City Council has spoken, and they decided that chain restaurants should be required to post calorie information for all of their menu items.
The ordinance, sponsored by Councilwoman Blondell Reynolds Brown, will take effect Jan. 1, 2010, and is similar to policy now in effect in New York and pending in California. It applies to establishments with 15 or more outlets, sweeping up and down the food chain: upscale national brands such as the Palm and McCormick & Schmick’s; fast-food and casual restaurants such as McDonald’s, Applebee’s and Subway (which posts the information now); spots such as Dunkin’ Donuts, Rita’s Water Ice and Starbucks; and convenience stores that serve prepared food, such as Wawa and 7-Eleven. A Wawa spokeswoman yesterday said the convenience stores might include information on their touch-screen ordering system.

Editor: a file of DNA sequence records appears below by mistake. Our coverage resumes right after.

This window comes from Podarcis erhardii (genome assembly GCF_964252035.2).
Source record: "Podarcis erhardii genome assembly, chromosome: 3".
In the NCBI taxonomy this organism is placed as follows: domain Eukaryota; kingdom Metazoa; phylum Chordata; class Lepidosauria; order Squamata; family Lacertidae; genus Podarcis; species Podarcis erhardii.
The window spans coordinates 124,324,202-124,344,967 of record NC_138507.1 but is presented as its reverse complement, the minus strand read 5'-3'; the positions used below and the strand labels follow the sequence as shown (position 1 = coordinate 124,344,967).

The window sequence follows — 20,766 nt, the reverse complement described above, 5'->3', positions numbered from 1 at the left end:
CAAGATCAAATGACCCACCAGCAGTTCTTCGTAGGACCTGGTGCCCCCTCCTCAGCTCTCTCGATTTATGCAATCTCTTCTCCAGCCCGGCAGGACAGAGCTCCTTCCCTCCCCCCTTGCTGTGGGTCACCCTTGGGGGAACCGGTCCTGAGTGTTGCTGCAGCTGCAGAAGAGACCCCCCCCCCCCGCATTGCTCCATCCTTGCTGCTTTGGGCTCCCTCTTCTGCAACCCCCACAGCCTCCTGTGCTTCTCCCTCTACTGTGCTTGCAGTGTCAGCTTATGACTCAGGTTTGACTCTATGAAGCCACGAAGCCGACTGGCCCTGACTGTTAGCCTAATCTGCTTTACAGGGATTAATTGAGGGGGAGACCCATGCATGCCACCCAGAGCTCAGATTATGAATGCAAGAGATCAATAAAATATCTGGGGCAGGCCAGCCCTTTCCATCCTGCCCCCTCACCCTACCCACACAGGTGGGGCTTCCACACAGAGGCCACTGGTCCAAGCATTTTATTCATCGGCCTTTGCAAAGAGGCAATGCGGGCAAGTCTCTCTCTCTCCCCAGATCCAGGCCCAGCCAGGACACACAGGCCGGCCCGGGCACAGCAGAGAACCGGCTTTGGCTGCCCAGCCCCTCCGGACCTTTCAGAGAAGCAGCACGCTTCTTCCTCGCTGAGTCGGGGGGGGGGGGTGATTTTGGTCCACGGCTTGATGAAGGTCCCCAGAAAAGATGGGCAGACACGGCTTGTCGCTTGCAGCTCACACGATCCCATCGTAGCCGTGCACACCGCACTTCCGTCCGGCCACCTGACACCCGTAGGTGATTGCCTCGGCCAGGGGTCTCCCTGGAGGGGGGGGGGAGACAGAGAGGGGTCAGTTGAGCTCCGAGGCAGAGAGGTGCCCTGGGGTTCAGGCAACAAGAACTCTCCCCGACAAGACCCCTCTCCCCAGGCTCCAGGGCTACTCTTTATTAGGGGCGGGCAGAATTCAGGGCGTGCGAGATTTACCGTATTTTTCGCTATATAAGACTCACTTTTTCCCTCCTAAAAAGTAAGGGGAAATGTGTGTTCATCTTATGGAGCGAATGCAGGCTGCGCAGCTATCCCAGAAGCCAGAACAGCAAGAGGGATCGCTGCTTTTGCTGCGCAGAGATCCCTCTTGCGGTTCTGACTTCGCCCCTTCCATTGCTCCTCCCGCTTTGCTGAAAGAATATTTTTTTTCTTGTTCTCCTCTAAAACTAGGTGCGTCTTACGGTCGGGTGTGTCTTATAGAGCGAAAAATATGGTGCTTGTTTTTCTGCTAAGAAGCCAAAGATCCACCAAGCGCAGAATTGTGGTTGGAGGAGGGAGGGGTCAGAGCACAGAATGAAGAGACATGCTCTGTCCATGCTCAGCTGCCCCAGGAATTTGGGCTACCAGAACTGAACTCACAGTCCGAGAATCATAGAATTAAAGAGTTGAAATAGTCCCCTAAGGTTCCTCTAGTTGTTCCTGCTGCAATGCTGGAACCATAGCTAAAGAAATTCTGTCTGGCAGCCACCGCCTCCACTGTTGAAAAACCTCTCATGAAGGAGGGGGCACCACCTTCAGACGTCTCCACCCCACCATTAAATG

Overall, this is probably a good idea. After all, as a city, Philadelphia has a history of having a weight problem (the Men’s Health article that deemed Philly the fattest city in the US was only from 1999). Beyond that, although we celebrate eating and have no patience for calorie counting, there are lines that must be drawn. Single dishes that contain 2,000+ calories are probably a good place to start. Also, transparency on the behalf of consumers is never a bad thing.
(That said, funny personal anecdote! We have a history of “rebel” ordering whenever presented with calorie counts. Last spring, we found ourselves at a New York City Cosi, where they already have a similar law in place. Instead of being using the information to be healthier, we ended up intentionally ordering a higher calorie item so as not to seem like “that girl.” We don’t anticipate this being a problem for most.)
[Photo: via Capellizzi/Flickr]